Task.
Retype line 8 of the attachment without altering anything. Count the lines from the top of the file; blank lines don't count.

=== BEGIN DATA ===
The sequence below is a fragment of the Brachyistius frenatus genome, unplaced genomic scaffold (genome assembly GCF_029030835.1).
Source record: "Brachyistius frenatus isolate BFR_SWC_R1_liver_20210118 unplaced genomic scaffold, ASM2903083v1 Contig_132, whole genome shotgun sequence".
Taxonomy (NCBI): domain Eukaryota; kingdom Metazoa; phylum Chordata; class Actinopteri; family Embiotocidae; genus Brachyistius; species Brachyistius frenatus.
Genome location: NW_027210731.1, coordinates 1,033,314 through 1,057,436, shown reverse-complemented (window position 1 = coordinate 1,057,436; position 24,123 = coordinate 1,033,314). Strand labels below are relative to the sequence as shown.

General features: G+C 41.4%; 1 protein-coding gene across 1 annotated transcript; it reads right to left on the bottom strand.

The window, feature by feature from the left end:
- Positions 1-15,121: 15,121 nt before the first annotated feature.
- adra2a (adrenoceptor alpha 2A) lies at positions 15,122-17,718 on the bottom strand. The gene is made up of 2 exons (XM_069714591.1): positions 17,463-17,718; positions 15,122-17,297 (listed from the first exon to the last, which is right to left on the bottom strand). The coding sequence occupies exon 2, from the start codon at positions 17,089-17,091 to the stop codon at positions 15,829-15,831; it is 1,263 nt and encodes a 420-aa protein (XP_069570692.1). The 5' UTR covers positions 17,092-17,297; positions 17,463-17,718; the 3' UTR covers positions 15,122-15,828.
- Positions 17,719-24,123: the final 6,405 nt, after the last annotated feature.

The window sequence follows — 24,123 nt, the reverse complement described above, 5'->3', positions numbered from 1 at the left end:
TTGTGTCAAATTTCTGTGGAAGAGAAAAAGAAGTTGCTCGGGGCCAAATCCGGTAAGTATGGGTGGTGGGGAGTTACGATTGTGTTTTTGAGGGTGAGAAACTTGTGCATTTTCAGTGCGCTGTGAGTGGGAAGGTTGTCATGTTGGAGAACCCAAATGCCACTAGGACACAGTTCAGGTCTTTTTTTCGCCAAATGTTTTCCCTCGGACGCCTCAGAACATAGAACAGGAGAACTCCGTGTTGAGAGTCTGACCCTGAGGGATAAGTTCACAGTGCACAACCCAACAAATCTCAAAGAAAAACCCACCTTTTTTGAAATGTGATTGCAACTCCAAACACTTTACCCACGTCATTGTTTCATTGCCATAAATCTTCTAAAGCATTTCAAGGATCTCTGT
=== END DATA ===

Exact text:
- adra2a (adrenoceptor alpha 2A) lies at positions 15,122-17,718 on the bottom strand. The gene is made up of 2 exons (XM_069714591.1): positions 17,463-17,718; positions 15,122-17,297 (listed from the first exon to the last, which is right to left on the bottom strand). The coding sequence occupies exon 2, from the start codon at positions 17,089-17,091 to the stop codon at positions 15,829-15,831; it is 1,263 nt and encodes a 420-aa protein (XP_069570692.1). The 5' UTR covers positions 17,092-17,297; positions 17,463-17,718; the 3' UTR covers positions 15,122-15,828.